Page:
PCOM Grants First Innovative Teacher Awards

September 28, 2015

PCOM recently honored two of its faculty members for their efforts to think creatively both inside and outside their classrooms. Stephanie Felgoise, PhD, ABPP, professor, psychology; and Howard Lu, PhD, associate professor, bio-medical sciences at GA-PCOM, received the College’s first-ever Innovative Teacher of the Year award at faculty senate meetings in September.

The award, given by the Office of the Provost, is designed to recognize faculty from both campuses who are not afraid to try new things and take chances in their classrooms, said Kenneth J. Veit, DO ’76, MBA provost, senior vice president for academic affairs and dean. “Rather than doing the same lectures or the same projects, year after year, we want to applaud those who are trying to push the teaching envelope, and are testing out new and innovative ways to impart important information to our students, to help them become the most effective health care providers possible,” he said.

The winners were chosen by a diverse committee on each campus, led by Erik Langenau, DO, chief academic technology officer and associate professor, family medicine.

Dr. Felgoise has developed several initiatives designed to improve the educational experience of PCOM students, including an integrative health care course, co-taught with faculty from the departments of psychology and physician assistant studies; a shadowing experience for students in the First Year Professional Seminar course at Friends Hospital and at PCOM’s Center for Brief Therapy and Healthcare Centers; a shadowing experience for students in the Third Year Supervision and Administration course with PCOM faculty who have administrative and supervisory responsibilities to teach leadership skills, and comprehensive advocacy requirements and symposium in the first-year curriculum.

“I am truly flattered to be recognized with this award,” said Dr. Felgoise. “Innovation is key to having a cutting-edge curriculum and contemporary learning experiences for our PsyD Clinical Psychology students, and it’s part of what I love most about my position as director of the program.”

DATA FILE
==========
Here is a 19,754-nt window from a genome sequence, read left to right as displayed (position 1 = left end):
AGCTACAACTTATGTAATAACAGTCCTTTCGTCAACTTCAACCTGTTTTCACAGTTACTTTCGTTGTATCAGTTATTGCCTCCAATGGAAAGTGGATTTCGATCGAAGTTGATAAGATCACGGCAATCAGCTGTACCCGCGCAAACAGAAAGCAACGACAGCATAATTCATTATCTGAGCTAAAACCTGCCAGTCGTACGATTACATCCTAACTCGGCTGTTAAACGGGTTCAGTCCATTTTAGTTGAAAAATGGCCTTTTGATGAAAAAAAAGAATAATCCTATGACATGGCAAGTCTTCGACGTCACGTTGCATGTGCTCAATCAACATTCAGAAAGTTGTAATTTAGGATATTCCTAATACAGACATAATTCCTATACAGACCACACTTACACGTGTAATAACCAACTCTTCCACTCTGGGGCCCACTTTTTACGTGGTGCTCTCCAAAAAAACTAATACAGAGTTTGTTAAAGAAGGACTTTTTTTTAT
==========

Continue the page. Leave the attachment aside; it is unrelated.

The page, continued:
At GA-PCOM, Dr. Lu has devised creative ways to help his students learn complex concepts related to neuroanatomy, such as a “Who Wants to be a Millionaire?”-style interactive Q&A session; a group study activity in which students work together to answer questions and identify structures; and a histology lab designed to spark discussion among students and teach them microscope skills.

“If it is proper for the material, I make an effort to turn the lecture room into an active learning environment for the students,” Dr. Lu said. “They will pay more attention to the learning material you want them to focus on. My efforts to improve the learning environment for our students will be a continuous process of adapting newly developed technologies to the classroom and the lab.”

He added, “The Innovative Teacher Award is the result of team work. Without the effort of the whole SPOM team, I would not have been able to accomplish it.”


About Philadelphia College of Osteopathic Medicine

Founded in 1899, Philadelphia College of Osteopathic Medicine has trained over 13,000 highly competent, caring physicians, health practitioners and behavioral scientists who practice a “whole person” approach, treating people, not just symptoms. PCOM offers the doctor of osteopathic medicine, doctor of pharmacy and doctor of psychology degrees and graduate programs in mental health counseling, school psychology, physician assistant studies, forensic medicine, organizational development and leadership, and biomedical sciences. Our students learn the importance of health promotion, education and service to the community and, through PCOM’s Healthcare Centers, provide care to the medically underserved populations in inner city and rural locations.


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